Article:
Niner Time

Student Activity Center clock tower.

From the time we are young, we are taught that time is something that is constant and unbiased. Time is the cornerstone of our lives and the basis for which we measure progress. But what if the way in which we view time changes from person to person? This may seem like an abstract concept; however, the way we perceive time is influential to the way we view our lives and our histories. The idea of time has been shaped over years and years of racialization and in return has created what many refer to as “White Time.” 

Charles Mills, a professor of philosophy at Northwestern University, makes the argument for the addition of a “white temporal imaginary” to add alongside the idea of white spacial imaginary. In layman’s terms, he is arguing that we need to add a concept of white time to the ideas of white space, which is defined as the areas created by whites in order to keep themselves in a higher position in society. With this in mind, what actually is this “white time?” White time is described by Africana studies professor Michael Hanchard as the inequalities of temporality that comes from unequal power relations between different racial groups. This, in return, produces unequal temporal access to goods, services, resources, power and knowledge. As an example, consider the way we structure our calendar, which is widely accepted as being centered around the Christian holidays and traditions. Think about when we define the New Year, or when schools structure long breaks around holidays like Easter or Christmas. Now think about someone who does not fit into the “mold” of those who follow this calendar. This can create a sense of conflict within the person, as it would to anyone. But Hanchard and Mills would argue that the sense of conflict is much more complex. This conflict permeates into other aspects of society, such as how the individual feels that they should spend their time, for example, the balancing of work and leisure. Rather than feeling like they ought to work in accordance with their culture’s ideals, because of the constant looming of “white time” around their heads, they may act in accordance with a Euro-centric model of using time. This is also due to the viewed “misuse of time” by those who do not fit the Euro-centric mold.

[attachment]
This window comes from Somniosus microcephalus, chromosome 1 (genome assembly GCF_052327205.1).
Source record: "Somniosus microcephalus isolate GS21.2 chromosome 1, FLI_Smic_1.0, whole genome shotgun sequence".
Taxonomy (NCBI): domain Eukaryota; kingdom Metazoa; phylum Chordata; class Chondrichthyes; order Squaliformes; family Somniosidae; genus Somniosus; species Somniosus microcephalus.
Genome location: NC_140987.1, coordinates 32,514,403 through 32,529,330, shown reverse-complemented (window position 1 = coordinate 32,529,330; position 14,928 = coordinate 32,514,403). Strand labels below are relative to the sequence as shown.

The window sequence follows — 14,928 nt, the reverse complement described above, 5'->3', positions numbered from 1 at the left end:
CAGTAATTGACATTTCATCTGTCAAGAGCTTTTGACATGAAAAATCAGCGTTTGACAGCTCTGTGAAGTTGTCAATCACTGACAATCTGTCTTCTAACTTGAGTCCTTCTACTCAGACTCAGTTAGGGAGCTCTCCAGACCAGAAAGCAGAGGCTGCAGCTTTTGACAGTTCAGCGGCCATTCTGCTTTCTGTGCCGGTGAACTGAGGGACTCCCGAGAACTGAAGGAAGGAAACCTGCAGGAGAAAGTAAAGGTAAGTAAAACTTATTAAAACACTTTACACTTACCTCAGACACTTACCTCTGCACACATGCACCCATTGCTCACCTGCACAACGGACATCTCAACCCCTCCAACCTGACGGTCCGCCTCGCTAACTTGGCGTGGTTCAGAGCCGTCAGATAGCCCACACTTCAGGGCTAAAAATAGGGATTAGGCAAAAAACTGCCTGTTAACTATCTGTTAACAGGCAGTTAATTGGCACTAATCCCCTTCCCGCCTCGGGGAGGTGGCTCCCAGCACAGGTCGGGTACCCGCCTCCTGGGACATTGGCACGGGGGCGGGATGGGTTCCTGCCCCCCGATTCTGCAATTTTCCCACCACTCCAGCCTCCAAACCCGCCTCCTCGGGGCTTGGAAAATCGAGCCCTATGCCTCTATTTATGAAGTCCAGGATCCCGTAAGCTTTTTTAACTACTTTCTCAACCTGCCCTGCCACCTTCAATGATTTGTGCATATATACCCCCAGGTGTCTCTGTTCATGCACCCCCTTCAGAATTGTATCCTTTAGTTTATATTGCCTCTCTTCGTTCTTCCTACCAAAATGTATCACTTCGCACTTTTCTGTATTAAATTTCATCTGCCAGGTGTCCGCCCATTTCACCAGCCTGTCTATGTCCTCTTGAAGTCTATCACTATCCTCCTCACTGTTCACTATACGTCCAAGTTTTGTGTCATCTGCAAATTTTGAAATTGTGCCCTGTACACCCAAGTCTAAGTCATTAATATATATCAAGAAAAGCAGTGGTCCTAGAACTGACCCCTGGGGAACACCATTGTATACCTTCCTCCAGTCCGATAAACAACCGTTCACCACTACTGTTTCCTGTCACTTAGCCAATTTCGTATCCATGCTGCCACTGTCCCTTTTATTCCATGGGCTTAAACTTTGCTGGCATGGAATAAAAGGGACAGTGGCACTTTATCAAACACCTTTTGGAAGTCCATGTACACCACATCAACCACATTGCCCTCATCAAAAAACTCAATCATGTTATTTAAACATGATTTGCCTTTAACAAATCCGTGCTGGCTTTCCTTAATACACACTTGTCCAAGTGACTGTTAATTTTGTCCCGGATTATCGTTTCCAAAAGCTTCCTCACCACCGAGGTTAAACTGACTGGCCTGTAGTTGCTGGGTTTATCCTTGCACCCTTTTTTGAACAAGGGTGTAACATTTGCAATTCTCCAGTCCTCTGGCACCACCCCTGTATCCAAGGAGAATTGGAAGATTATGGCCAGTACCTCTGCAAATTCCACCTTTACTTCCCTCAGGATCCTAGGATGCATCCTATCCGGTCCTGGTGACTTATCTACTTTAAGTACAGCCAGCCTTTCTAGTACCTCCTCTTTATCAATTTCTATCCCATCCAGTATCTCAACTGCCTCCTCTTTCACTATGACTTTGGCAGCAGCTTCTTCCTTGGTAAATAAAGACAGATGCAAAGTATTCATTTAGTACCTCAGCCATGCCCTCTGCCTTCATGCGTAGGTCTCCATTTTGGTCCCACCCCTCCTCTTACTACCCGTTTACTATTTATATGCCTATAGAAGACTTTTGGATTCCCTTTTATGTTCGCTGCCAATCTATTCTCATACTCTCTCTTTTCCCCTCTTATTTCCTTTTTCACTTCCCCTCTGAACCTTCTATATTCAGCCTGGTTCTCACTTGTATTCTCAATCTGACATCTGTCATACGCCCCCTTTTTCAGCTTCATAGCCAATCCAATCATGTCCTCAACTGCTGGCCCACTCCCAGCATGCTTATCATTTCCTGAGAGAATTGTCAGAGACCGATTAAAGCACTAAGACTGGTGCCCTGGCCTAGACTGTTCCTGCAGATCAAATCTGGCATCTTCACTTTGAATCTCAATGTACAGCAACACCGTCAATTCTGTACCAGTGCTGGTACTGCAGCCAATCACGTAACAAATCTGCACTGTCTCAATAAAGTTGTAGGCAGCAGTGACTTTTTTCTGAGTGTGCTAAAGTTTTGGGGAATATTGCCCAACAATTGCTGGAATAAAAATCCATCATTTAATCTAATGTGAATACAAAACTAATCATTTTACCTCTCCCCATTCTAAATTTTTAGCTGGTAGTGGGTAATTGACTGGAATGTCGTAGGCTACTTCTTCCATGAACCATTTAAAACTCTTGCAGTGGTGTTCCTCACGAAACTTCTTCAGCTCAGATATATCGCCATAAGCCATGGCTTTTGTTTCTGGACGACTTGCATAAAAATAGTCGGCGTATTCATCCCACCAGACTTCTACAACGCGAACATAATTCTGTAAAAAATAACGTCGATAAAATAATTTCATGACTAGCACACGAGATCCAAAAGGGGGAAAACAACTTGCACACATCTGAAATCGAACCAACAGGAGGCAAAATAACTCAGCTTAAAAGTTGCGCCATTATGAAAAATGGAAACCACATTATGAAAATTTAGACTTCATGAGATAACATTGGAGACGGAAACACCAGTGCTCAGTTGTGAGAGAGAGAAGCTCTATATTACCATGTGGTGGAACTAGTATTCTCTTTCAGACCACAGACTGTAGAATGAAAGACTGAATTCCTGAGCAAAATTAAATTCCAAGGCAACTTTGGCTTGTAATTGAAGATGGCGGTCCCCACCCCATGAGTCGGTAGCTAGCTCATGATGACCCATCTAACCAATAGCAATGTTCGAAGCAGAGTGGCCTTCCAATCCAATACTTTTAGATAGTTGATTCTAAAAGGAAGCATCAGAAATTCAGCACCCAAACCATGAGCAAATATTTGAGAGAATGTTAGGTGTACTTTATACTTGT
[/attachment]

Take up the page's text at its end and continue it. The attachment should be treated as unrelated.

So, what can we college students do about all of this? Well, in short, not as much as we would probably like to. I would love to just reset our scale of time and establish an entirely post-racial society as much as the next person, but that’s not exactly realistic at this current point in time. But this doesn’t mean we can’t do anything during our day to day lives. Helen Ngo, a professor at Deakin University, points to many public controversies that deflect a claim of racism with a push towards innocence or ignorance. An example she uses involves a cartoonist depiction of Serena Williams in a manner strikingly similar to a racist caricature of African Americans from the Jim Crow era. The cartoonist’s defense was that he drew her as she was and denying the similarities to this racist caricature serves as a means of decoupling representations such as this one from their racist histories. By decoupling these representations, though, these people are attempting to forget these racist histories; they do not understand that these histories do not forget their subjects. Furthermore, this instance shows us the ability for white people to move on from these histories and not have to claim or face a sense of reckoning from them.

So, what can we do? Call things out! If something is racist, call it that! If individuals make a plea to ignorance or innocence, don’t just accept it, attempt to educate these individuals on the impact of what they are doing and how they can work to avoid similar behaviors in the future. Also, recognize what has happened in the past and make an intentional effort to understand the impact of this on people today. Recognize that white time does exist and that it can benefit your way of life without you even recognizing it. Talk to people that may be affected, educate yourself on this, and work to reject any racist ideals that present themselves throughout your time here and your time once you leave.

(1) comment

D Lynn Robinson

This is complete hokum. I can't believe this extent of divisiveness is being propagated on any college campus.

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